What is Paranoia?
A state of mind where a person believes that others may be trying to harm them. It may be a feeling that someone is watching them, listening to them, or following them. It is a thought process that is influenced by anxiety or fear that may lead to delusion and irrational thinking or behaviour. It generally includes a belief of persecution or conspiracy.
Signs and Symptoms of Paranoia
Mild thoughts of paranoia are common in the general population but generally recover naturally. Long term paranoia may indicate a symptom of a mental disorder, substance abuse, dementia or other medical conditions. Symptoms include a feeling of distrust or suspicion of others or more complex signs such as conspiracy theories that may involve higher entities, such as government. Paranoia may stem from an increased sense of self importance, that makes other people take notice of them. Paranoia does not necessarily come from a mental disorder.
Causes of Paranoia
- Personality Disorder- a pattern of problematic thoughts, feelings and behaviours. Paranoid Personality Disorder may cause a person to have long term thoughts that others are out to harm, take advantage or deceive them. This disorder will generally improve with age and recovery is possible by age 40-50.
- Delusional Disorder- a false belief that occurs without other symptoms of mental illness. Paranoid delusions are most common, leading to beliefs of harm or conspiracy.
- Paranoid Schizophrenia- causes people to experience difficulty in interpreting reality. They may experience hallucinations, including hearing voices and delusions that are false beliefs. A person with Paranoid Schizophrenia may believe that their thoughts are being broadcast over television or radio, or that they are receiving transmissions from devices that are directed at them or from higher beings.
- Mood disorders- including Psychotic Disorders and Bipolar Disorder.
- Severe trauma and stress- paranoia may result from abuse in childhood, domestic violence, torture, racism, or other forms of severe abuse.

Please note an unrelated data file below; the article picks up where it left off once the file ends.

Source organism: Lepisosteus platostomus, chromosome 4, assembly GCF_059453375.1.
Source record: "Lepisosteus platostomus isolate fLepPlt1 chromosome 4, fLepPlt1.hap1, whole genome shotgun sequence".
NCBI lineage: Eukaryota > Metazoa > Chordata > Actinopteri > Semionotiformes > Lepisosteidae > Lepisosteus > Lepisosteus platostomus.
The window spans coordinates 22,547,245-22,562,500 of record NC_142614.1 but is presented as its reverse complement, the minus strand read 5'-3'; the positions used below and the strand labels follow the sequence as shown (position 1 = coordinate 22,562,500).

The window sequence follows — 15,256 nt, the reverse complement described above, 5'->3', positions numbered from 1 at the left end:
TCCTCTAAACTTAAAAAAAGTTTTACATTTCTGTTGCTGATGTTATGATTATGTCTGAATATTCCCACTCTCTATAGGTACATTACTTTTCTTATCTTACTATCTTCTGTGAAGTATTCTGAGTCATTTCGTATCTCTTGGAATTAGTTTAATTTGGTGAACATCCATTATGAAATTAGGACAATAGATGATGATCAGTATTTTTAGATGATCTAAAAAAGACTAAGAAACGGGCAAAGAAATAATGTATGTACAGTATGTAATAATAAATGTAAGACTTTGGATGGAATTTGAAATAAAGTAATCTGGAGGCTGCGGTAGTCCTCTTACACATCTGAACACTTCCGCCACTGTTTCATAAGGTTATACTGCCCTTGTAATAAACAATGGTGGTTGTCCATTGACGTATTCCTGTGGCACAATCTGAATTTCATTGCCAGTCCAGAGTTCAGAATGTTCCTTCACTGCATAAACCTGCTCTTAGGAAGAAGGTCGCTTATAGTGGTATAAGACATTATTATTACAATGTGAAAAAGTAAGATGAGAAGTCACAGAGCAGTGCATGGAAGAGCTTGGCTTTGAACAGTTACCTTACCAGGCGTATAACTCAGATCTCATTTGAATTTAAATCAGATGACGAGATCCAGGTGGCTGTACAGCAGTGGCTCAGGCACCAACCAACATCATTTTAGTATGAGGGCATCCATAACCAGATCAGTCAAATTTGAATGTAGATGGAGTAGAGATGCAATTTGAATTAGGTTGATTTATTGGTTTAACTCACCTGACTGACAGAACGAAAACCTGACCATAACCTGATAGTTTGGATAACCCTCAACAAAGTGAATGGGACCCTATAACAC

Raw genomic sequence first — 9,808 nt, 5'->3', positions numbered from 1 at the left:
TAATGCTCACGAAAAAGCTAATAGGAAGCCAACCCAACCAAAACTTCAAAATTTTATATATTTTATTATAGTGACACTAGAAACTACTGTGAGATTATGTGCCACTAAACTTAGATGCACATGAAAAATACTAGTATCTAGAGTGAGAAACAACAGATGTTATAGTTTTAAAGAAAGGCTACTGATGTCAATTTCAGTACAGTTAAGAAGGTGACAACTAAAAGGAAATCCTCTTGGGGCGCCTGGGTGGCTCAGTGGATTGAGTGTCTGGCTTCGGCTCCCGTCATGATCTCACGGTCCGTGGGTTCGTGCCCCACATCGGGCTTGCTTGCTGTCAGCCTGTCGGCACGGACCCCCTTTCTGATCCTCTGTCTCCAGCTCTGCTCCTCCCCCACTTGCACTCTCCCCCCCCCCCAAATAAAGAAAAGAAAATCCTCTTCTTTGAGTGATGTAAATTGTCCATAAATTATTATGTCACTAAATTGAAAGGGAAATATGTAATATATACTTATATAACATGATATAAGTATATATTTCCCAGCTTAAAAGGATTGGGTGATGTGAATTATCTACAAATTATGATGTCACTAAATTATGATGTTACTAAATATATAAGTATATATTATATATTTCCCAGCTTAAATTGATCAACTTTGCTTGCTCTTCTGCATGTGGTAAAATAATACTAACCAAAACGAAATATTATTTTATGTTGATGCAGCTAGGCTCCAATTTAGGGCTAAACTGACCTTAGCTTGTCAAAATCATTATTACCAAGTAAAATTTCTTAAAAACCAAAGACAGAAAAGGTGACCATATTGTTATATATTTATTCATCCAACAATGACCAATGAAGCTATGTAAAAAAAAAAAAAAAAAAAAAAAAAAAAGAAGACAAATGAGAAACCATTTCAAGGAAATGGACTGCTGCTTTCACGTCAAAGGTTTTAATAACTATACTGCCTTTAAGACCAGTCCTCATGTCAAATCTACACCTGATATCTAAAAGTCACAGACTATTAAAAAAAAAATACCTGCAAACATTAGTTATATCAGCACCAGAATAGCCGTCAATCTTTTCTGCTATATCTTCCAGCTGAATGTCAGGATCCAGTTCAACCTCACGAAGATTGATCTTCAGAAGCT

- Neurological disease- Dementia, Alzheimers, Brain Injury, and Parkinson’s Disease may cause thoughts of paranoia.
- Substance or Drug Abuse- Drugs such as Amphetamines, includes ICE, Cannabis, Cocaine, Ecstasy or Alcohol may cause paranoia when a person is withdrawing from using these substances, or during a period of intoxication or abuse.
If you or someone you know is experiencing paranoid thoughts that lead to distress, it is important to seek professional help. This may be from a GP to begin with, or a counsellor, psychologist or psychiatrist.
A doctor may perform tests in order to assess the person’s level of paranoia and rule out any other medical conditions. A mental health assessment will likely be performed, including a full medical and family history, any medications or other drugs that are currently or previously used, and any other known conditions that may be a factor in the paranoia. It is difficult to diagnose as the person may believe that the doctor is conspiring or they may have a fear of hospitals, treatments and doctors.
It is necessary to try to determine the underlying cause of paranoia in order to find the correct therapy and possibly medication. A person with paranoid thoughts may have difficulty trusting a doctor or mental health professional and may resist treatment.
Treatments may include Antipsychotic medication, Psychotherapy, Cognitive Behaviour Therapy and group therapy.
When attempting to help a person with paranoia it is important to avoid telling them that they are imagining it, out of touch, or other references such as crazy. The thoughts are very real to the person and they need understanding and support.
Encourage the person to seek help for their thoughts by seeing a professional.